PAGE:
As cities and transit agencies transition their fleets to electric vehicles, trucks and buses, they face challenges from product availability, costs and changing technology to workforce and equity issues and ensuring an adequate supply of electric power to keep the vehicles running.
The World Resources Institute researched these matters in a series of interviews with local governments, transit agencies and consultants. Joined by panelists from those sectors, WRI presented their findings at a Tuesday webinar.
Municipal and county fleets number more than three million vehicles, with another 500,000 vehicles in state fleets, WRI research analyst Joseph Womble said. The impetus for the move to electric vehicles is “public-purpose fleet managers wanting to reduce their total ownership and maintenance costs, as well as an emphasis on reaching sustainability goals,” Womble said.
Rapidly changing technology in zero-emission vehicles presents one problem, as these fleets will be transitioned over a decade or more. The challenge for fleet managers is to proceed fast enough to meet electrification goals while avoiding investments in what could become stranded assets as the technology evolves, he explained.
Diana Kotler, CEO of the Anaheim Transportation Network and webinar panelist, said, “Product availability is a challenge,” noting the recent bankruptcy filing by electric bus manufacturer Proterra and the decision by Nova Bus to exit the U.S. market.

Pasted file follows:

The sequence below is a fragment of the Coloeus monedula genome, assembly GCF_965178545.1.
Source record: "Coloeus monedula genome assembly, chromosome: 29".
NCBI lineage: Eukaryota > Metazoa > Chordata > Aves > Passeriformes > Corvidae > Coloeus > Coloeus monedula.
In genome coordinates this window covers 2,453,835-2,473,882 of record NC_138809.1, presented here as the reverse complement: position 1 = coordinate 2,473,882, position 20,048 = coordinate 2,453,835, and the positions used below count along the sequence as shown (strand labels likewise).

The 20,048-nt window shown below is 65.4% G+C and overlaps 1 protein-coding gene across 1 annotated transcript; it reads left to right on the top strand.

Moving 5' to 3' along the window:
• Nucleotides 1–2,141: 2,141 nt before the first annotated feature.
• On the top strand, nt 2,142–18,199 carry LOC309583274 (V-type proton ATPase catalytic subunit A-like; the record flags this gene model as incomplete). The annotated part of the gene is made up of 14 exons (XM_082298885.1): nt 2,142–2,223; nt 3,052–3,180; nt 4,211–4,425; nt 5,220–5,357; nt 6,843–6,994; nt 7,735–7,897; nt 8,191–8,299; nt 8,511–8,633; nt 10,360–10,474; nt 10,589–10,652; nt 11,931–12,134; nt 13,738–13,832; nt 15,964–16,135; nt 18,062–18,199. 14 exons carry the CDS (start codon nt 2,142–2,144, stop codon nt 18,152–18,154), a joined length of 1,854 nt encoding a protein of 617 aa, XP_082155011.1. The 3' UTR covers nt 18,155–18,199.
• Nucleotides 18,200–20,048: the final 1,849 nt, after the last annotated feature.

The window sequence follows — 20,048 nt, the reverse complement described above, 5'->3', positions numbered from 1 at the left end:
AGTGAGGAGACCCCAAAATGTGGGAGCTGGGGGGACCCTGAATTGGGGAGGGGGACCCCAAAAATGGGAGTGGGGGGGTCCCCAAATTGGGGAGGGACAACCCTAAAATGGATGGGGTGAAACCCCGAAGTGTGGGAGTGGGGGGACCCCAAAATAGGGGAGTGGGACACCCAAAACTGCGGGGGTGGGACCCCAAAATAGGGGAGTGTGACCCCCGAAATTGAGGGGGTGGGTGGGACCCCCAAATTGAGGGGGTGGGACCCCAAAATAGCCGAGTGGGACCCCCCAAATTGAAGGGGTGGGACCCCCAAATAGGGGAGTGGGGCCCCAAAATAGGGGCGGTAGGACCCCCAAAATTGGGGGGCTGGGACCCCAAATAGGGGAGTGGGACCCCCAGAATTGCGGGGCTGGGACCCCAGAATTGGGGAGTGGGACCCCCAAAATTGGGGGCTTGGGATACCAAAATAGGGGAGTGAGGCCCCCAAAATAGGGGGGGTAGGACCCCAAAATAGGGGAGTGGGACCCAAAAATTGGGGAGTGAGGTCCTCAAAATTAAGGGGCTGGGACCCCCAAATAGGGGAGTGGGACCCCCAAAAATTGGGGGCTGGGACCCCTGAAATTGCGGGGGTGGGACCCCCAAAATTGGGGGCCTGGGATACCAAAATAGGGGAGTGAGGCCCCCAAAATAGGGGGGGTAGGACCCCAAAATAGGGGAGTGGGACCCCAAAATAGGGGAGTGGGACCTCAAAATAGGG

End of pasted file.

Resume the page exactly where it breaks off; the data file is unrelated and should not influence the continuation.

ATN is rapidly moving toward having electric buses account for 90% of its fleet. But Kotler noted the challenge of preparing the bus depot to handle fleet-charging needs. “I have not seen a single property where the facility was up and running when the first vehicles were delivered,” Kotler said.
“By far, the biggest challenge that I’ve seen is fleets that try to, let’s say, dabble, when they see an opportunity for funding,” said Ewan Pritchard, a consultant and subject matter expert with Energetics, a clean energy consulting firm. “Then they have to figure out what to do with it.”
Brent Taylor, assistant commissioner for fleet services at the New York City Department of Citywide Administrative Services and webinar panelist, said that “having plans for resiliency is really going to be key for us.”
His department manages a fleet of 30,000 vehicles across about 400 locations, including roughly 5,000 electric vehicles, he said. “What do we do when the grid goes down?” Taylor said. “What happens during the next blackout? What happens during the next weather event where we don’t have electricity?”
Womble outlined five key planning principles for a successful transition to electric fleets:
- Consider how staff roles will be affected by electrification and how to implement coordination across the organization and with partner organizations.
- Engage your local power utility early and often to plan for electric loads two, five and 10 years out.
- Assess your vehicle depots and be creative with how you move, decentralize or centralize depots, factoring in charging and power needs.
- Determine how best to pay for charging infrastructure maintenance and replacement costs.
- Prepare ways to take advantage of new, emerging technologies such as vehicle-to-grid charging and microgrids, leveraging grants or other funds to explore these options.